Auxiliary resources such as shared randomness and feedback have no effect on the capacity of classical channels, but can have a dramatic effect on both the classical and quantum capacities of quantum channels. The quantum analog of shared randomness, namely sender:receiver entanglement, is the most powerful auxiliary resource, leading to assisted capacities that are both larger, and given by a simpler mathematical expressions, than other capacities.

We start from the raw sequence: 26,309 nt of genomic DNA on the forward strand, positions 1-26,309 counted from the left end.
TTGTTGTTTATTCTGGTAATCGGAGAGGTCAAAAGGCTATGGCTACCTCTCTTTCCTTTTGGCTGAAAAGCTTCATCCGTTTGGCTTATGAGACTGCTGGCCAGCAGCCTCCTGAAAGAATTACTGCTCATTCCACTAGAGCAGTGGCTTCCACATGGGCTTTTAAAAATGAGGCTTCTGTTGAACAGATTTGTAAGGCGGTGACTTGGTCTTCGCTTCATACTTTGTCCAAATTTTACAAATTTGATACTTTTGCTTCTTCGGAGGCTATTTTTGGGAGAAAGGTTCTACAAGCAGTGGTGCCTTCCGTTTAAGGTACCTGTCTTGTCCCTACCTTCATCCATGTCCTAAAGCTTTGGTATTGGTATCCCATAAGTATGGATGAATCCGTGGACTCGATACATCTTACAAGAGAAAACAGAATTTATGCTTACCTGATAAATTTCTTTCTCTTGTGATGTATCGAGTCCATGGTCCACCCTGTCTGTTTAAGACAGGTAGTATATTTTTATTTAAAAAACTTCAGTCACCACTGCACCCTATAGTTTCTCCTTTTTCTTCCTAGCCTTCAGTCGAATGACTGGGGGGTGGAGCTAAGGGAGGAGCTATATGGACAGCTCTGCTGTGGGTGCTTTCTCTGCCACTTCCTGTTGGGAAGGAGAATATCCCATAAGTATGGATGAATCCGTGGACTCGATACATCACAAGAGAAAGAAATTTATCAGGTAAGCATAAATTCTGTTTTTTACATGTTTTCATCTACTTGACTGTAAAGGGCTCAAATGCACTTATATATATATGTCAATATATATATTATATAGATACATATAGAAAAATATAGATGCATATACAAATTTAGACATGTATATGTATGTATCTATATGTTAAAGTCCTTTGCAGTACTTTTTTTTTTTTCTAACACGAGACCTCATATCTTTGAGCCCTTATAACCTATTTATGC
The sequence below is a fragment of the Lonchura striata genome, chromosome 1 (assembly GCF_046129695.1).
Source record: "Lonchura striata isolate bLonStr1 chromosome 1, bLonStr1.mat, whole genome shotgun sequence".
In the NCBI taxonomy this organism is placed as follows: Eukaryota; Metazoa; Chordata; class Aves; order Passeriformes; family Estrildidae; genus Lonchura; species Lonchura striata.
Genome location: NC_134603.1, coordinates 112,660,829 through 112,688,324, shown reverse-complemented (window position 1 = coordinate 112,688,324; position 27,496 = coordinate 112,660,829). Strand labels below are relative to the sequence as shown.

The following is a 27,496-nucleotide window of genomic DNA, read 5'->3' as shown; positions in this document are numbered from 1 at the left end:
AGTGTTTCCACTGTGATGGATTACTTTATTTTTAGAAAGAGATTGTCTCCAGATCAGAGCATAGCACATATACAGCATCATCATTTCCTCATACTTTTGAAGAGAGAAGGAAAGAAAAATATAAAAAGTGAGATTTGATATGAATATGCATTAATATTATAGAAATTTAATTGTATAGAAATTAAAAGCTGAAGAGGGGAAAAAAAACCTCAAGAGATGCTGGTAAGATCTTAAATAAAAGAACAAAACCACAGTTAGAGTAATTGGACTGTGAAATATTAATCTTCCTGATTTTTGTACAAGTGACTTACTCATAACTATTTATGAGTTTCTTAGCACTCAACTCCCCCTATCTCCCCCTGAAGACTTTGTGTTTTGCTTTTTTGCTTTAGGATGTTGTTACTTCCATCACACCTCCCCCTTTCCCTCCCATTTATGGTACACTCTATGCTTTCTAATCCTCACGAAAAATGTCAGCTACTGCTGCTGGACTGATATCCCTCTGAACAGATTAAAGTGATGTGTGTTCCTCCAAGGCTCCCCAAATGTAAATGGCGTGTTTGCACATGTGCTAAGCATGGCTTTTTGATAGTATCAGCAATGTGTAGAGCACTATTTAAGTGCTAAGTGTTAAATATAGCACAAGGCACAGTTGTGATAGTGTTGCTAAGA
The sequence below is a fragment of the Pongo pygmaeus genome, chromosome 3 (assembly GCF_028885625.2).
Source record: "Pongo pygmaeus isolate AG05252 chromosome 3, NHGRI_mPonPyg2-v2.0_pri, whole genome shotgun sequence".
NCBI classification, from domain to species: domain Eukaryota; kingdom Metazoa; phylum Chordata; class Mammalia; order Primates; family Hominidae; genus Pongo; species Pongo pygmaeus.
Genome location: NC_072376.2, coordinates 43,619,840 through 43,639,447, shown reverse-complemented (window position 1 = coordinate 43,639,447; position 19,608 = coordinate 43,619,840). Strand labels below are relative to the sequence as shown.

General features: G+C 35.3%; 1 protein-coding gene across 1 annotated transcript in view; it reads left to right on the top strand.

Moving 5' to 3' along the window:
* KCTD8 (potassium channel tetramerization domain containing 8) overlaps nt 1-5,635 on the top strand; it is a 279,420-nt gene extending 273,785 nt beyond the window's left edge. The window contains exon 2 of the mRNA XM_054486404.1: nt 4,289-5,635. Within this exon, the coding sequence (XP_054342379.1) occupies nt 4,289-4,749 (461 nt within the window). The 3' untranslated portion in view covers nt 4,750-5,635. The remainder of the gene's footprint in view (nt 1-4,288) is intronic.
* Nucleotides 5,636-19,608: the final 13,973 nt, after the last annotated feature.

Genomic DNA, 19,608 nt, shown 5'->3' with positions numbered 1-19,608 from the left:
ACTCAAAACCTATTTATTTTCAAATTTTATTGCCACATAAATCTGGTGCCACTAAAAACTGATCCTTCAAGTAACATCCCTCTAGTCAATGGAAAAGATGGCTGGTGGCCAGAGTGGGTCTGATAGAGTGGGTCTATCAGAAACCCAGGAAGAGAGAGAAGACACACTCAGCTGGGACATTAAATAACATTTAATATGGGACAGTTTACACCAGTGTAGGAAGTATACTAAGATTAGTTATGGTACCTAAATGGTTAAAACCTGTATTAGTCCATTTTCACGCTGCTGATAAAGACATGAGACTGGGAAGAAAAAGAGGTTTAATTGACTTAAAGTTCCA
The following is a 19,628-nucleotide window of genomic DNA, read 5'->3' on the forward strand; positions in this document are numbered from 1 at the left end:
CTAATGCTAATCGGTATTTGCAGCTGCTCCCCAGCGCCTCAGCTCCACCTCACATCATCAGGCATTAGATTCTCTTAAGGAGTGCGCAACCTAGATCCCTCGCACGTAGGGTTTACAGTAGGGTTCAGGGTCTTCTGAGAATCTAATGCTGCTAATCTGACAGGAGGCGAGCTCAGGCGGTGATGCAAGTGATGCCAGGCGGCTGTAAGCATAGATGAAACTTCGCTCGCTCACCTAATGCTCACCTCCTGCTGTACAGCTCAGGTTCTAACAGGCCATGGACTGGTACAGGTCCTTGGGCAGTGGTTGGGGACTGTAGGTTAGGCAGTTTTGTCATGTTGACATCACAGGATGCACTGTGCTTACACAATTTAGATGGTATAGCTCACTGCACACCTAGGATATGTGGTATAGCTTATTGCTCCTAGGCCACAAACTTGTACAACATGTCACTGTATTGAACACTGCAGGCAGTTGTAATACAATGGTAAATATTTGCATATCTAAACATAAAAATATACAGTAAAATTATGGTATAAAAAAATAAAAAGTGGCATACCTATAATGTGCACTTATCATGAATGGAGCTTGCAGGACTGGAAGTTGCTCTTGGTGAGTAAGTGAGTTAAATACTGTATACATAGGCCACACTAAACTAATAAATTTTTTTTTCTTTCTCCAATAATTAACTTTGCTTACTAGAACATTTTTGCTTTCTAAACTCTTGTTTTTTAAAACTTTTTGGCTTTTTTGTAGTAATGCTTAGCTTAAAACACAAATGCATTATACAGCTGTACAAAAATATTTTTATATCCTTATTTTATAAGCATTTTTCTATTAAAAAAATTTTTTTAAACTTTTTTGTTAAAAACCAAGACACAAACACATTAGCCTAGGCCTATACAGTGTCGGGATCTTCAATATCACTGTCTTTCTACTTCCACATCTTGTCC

Charles H. Bennett was born in 1943, the son of music teachers Anne Wolfe Bennett and Boyd Bennett. He graduated from Croton-Harmon High School in 1960 and from Brandeis University, majoring in chemistry, in 1964. He received his PhD from Harvard in 1970 for molecular dynamics studies (computer simulation of molecular motion) under David Turnbull and Berni Alder. For the next two years he continued this research under the late Aneesur Rahman at Argonne Laboratory. Since coming to IBM Reseach in 1972, he has worked on various aspects of the relation between physics and information. In 1973, building on the work of IBM's Rolf Landauer, he showed that general-purpose computation can be performed by a logically and thermodynamically reversible apparatus, which can operate with arbitrarily little energy dissipation per step because it avoids throwing away information about past logical states; and in 1982 he proposed a reinterpretation of Maxwell's demon, attributing its inability to break the second law to the thermodynamic cost of destroying, rather than acquiring, information. In collaboration with Gilles Brassard of the University of Montreal he developed a practical system of quantum cryptography, allowing secure communication between parties who share no secret information initially, based on the uncertainty principle instead of usual computational assumptions such as the difficulty of factoring, and with the help of John Smolin built a working demonstration of it in 1989. Other research interests include algorithmic information theory, in which the concepts of information and randomness are developed in terms of the input/output relation of universal computers, and the analogous use of universal computers to define the intrinsic complexity or "logical depth" of a physical state as the time required by a universal computer to simulate the the evolution of the state from a random initial state. In 1983-5 as visiting professor of computer science at Boston University, he taught courses on cryptography and the physics of computation. In 1993 Bennett and Brassard, in collaboration with Claude Crepeau, Richard Jozsa, Asher Peres, and William Wootters, discovered "quantum teleportation," an effect in which the complete information in an unknown quantum state is decomposed into purely classical information and purely non-classical Einstein-Podolsky-Rosen (EPR) correlations, sent through two separate channels, and later reassembled in a new location to produce an exact replica of the original quantum state that was destroyed in the sending process. In 1995-7, working with Smolin, Wootters, IBM's David DiVincenzo, and other collaborators, he helped found the quantitative theory of entanglement and introduced several techniques for faithful transmission of classical and quantum information through noisy channels, part of the larger and recently very active field of quantum information and computation theory. More recently He is an IBM Fellow, a Fellow of the American Physical Society, and a member of the National Academy of Sciences. He is married with three grown children. His wife, Theodora M. Bennett, heads a housing mobility program in Yonkers. His main hobbies are photography and music.